Religious history is hot—but not the kind taught in Sunday school. Publishers are churning out a raft of titles that claim to unveil secret histories so controversial or unorthodox that religious authorities suppressed them for decades or centuries—until now. Tales of hidden relics, holy bloodlines and long-buried belief systems purport to supply crucial information that the powerful didn't want the little guys to know.

This genre of alternative or speculative histories is thriving since The Da Vinci Code, which whetted readers' appetites for "facts" about religious origins and coverups. Now publishers face a dual challenge: deliver nonfiction page-turners that lead imaginations to new heights while making sure readers are inhaling credible insights. To get there, they're positioning authors as genuinely authoritative, albeit on grounds that don't always include scholarly credentials.

New Old Christianity

Perhaps the biggest current sensation in this vein comes from Harper San Francisco, publisher of The Jesus Family Tomb (Feb.). In it, journalist Simcha Jacobovici and archeologist Charles Pellegrino theorize that a 1980 Jerusalem construction project unearthed the remains of Jesus, as well as his wife, Mary, and a child. The discovery has been largely hidden to date, they say, because it involves what the authors describe in the book as "archaeological artifacts that people would rather not find." In addition to an early Discovery Channel documentary, the book received a February kickoff on NBC's Today show and coverage in more than 400 news outlets.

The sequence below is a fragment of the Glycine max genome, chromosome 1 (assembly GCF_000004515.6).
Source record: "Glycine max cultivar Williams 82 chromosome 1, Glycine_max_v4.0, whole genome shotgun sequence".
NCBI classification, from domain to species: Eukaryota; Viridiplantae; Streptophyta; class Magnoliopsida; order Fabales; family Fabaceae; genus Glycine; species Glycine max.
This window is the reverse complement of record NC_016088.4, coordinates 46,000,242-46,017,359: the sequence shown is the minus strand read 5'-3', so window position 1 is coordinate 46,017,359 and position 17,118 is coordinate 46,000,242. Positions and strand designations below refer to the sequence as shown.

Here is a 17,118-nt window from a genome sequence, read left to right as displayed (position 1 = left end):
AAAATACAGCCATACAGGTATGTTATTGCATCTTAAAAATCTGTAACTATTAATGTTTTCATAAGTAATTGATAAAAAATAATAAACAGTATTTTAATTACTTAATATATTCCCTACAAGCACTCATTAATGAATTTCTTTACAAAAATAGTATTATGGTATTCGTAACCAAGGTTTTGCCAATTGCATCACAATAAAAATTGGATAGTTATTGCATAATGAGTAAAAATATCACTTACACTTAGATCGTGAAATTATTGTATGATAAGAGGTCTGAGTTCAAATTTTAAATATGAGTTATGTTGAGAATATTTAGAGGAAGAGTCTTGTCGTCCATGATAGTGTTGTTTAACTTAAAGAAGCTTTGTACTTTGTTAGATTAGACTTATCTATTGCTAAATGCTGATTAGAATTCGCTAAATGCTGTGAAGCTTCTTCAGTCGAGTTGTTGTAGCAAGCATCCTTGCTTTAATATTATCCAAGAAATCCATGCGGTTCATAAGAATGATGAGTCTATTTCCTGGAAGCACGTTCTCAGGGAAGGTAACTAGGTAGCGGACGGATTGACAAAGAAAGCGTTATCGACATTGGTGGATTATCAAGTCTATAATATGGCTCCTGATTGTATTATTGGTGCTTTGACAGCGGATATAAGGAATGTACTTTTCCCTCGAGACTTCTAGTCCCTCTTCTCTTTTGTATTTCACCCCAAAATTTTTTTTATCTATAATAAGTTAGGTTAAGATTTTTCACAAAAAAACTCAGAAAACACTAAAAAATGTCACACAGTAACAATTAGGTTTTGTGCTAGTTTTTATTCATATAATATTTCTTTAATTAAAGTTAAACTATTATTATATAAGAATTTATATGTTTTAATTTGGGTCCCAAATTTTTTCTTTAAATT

There's more brewing in the revisit of ancient Christianity. On the scholarly side, Viking in March released Reading Judas: The Gospel of Judas and the Shaping of Christianity from Gnosticism experts Elaine Pagels and Karen King. Harper San Francisco in February issued a revised version of Coptic scholar James Robinson's The Secrets of Judas. In April, Harper will publish a new annotated translation of The Nag Hammadi Scriptures, which include such church-rejected texts as the Gospel of Mary and the Gospel of Thomas.

"All of these contribute to a fresh understanding of first-century Christianity," says editor Eric Brandt, "and we find people are very hungry for that kind of information, no matter what their point of view is."

Inner Traditions aims to feed a broader hunger for the suppressed. Jesus After the Crucifixion (Mar.), by independent researcher Graham Simmans, argues that the Narbonne region of France teems to this day with a Gnostic spirituality that captures the true essence of Christianity for a simple reason: Jesus and Mary settled there after first fleeing from Jerusalem to Egypt. The End of Eden (July) "presents compelling evidence that civilizations worldwide became warlike and monotheistic after Earth passed through the tail of a comet in 1500 B.C.," says Inner Traditions.

Secrets of the Maya

But the year's biggest winner for Inner Traditions is likely to be Barbara Hand Clow's The Mayan Code (May), according to sales and marketing director Rob Meadows.

"I would expect to sell over 25,000 copies in its first year, and we've only done that a handful of times," Meadows says. "Clow has a following. She's written 11 books, and they've done very well. And the Mayan material has really come into its own this year."